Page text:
I suggest not to include other files like that in register(). Because register is always called as part of plugin discovery, even if the plugin is not enabled.
A better place is init() that is only called for a plugin that is enabled.
An exception would be the linked code above, where a constants file is needed to be used also within register().

For some more involved plugins, my current approach is to use namespaced classes, and an autoloader, so the whole plugin_require_api is not needed.



2020-02-26 05:00

developer   ~0063697

To my knowledge, plugin_require_api() is used to include a plugin-specific API (i.e. a series of functions) without having to worry about the actual plugin path. I have only seen it used in MantisGraph core plugin, and I don't think it was intended to register variables in the global namespace and like @cproensa I'm not sure it should.

Note that the scoping issue only affects variables declaration - PHP functions are always global [1]

All functions and classes in PHP have the global scope - they can be called outside a function even if they were defined inside and vice versa.

As for registering error messages, another example can be found in Source Integration plugin (



2020-03-02 14:48

reporter   ~0063720

Thank you @cproensa and @dregad for your valuable comments. I changed my approach with plugin_require_api() and I am now trying to use namespaces as much as I can to keep plugin names away from the Mantis namespace. It is indeed a safer approach.

Since I started using namespaces, I found that apparently I cannot use plugin_event_hook to register namespaced functions. For example:

plugin_event_hook( 'EVENT_LAYOUT_RESOURCES', 'add_resources_v_list' );

works, but

plugin_event_hook( 'EVENT_LAYOUT_RESOURCES', 'MyPlugin\add_resources_v_list' );

does not.

Interestingly, if I define a function and then call plugin_event_hook() with this function in a plugin's page, the function never gets called. The result is the same regardless of whether I use a separate namespace or not: the function never gets called. It appears that in order for plugin_event_hook() to work with a function, the function must be defined inside the plugin's class definition.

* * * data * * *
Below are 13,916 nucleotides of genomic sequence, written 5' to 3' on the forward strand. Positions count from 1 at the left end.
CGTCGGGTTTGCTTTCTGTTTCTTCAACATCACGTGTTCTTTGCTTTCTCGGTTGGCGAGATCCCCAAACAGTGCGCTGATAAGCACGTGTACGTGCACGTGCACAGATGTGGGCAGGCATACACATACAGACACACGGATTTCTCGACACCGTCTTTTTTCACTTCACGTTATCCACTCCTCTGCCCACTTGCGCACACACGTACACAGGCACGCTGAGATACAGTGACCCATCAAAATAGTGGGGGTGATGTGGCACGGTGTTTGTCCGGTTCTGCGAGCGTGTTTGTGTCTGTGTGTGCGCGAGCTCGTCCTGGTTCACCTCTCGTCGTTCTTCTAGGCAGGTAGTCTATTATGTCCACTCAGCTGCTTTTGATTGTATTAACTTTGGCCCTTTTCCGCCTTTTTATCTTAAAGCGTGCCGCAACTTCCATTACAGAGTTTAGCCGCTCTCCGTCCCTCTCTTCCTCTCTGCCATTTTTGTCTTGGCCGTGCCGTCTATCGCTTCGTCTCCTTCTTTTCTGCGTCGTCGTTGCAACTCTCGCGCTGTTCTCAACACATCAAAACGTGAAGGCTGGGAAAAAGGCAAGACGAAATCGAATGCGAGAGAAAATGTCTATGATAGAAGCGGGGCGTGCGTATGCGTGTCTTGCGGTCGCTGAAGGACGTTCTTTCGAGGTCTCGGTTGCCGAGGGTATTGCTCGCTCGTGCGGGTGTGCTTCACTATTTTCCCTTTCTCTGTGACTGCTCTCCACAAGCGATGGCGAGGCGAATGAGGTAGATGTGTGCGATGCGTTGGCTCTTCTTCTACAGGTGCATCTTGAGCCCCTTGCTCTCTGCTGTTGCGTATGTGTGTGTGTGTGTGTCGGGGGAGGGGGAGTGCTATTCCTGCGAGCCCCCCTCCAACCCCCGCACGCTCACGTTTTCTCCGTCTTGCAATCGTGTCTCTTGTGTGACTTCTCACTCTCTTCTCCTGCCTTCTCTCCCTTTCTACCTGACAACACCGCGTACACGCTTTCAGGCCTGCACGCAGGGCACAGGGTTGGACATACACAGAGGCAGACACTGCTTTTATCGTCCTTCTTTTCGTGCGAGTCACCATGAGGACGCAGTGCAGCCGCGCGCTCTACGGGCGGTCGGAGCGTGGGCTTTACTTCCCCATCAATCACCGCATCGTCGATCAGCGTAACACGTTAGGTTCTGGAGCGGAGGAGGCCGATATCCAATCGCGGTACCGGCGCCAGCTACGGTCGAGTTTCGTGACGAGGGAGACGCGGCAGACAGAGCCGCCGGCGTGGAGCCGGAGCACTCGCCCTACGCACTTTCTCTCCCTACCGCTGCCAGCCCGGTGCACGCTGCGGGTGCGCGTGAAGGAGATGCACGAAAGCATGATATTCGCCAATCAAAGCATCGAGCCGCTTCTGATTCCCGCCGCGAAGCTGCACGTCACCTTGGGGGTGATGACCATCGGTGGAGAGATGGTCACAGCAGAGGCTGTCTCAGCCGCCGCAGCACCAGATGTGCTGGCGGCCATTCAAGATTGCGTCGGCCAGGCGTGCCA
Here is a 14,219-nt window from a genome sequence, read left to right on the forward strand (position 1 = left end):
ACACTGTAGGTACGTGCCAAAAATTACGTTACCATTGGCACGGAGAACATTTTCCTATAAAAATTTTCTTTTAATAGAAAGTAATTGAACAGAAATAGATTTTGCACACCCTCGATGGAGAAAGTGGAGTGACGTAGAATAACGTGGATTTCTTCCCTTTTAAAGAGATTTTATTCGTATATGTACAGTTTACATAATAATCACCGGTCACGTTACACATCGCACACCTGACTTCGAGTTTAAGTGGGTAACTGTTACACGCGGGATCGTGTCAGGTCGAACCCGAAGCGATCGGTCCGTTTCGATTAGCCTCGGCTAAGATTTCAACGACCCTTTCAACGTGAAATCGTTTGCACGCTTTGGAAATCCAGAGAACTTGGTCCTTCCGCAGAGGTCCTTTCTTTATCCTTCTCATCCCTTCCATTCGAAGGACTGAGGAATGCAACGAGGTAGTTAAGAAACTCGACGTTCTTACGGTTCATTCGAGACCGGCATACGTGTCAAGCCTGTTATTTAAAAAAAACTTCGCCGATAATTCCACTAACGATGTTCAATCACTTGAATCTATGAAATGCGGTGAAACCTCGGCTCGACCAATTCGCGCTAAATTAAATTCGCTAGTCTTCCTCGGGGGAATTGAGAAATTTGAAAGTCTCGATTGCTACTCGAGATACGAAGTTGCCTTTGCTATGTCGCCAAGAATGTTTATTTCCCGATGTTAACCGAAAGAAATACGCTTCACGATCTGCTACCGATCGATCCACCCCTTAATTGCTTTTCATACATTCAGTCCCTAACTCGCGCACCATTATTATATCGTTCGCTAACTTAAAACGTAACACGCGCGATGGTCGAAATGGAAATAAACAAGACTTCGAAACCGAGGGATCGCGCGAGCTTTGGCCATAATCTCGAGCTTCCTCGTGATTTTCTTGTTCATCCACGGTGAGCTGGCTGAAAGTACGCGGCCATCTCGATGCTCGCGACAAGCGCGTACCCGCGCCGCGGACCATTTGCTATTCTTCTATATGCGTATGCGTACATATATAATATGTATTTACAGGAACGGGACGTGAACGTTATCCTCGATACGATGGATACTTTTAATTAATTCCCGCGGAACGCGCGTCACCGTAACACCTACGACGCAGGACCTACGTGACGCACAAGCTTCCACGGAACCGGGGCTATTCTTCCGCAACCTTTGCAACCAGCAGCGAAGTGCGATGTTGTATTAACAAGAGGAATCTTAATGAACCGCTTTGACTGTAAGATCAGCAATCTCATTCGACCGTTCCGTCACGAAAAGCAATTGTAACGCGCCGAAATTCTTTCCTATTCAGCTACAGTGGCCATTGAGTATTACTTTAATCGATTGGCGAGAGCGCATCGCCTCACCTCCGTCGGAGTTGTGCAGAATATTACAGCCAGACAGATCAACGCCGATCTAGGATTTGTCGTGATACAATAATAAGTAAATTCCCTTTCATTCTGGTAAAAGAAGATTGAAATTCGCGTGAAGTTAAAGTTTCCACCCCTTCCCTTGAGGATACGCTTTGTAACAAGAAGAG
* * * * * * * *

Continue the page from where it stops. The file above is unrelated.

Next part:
Since the second argument of plugin_event_hook() is a string, clearly the function with the name matching this string must be accessed dynamically in the PHP code. Why such dynamic access fails to work with namespaced functions or functions defined within a plugin's page code is somewhat a mystery to me. At this point, I am not ready to dig deeply into the gory details of the Mantis code to understand why this happens, so my comments are simply an observation of this behaviour which seems odd and potentially misleading to me.

If this behaviour is the intended behaviour, should there be some comments in the plugin_event_hook() code to guide developers to use only functions defined in the plugin's class definition to avoid problems similar to mine?



2020-03-03 03:13

developer   ~0063721

It appears that in order for plugin_event_hook() to work with a function, the function must be defined inside the plugin's class definition.

@val-kulkov it may be poorly documented, but plugin hooks are indeed expected to be methods of the plugin's base class.

Technically, event_hook() API function allows you to hook a regular function to an event (with $p_plugin paramer to 0) but I don't think this is actually used anywhere.

I am not ready to dig deeply into the gory details of the Mantis code to understand why this happens

Look at event_callback() function.

Issue History

Date Modified Username Field Change
2020-02-25 14:41 val-kulkov New Issue
2020-02-25 15:21 cproensa Note Added: 0063692
2020-02-26 05:00 dregad Note Added: 0063697
2020-03-02 14:48 val-kulkov Note Added: 0063720
2020-03-03 03:13 dregad Note Added: 0063721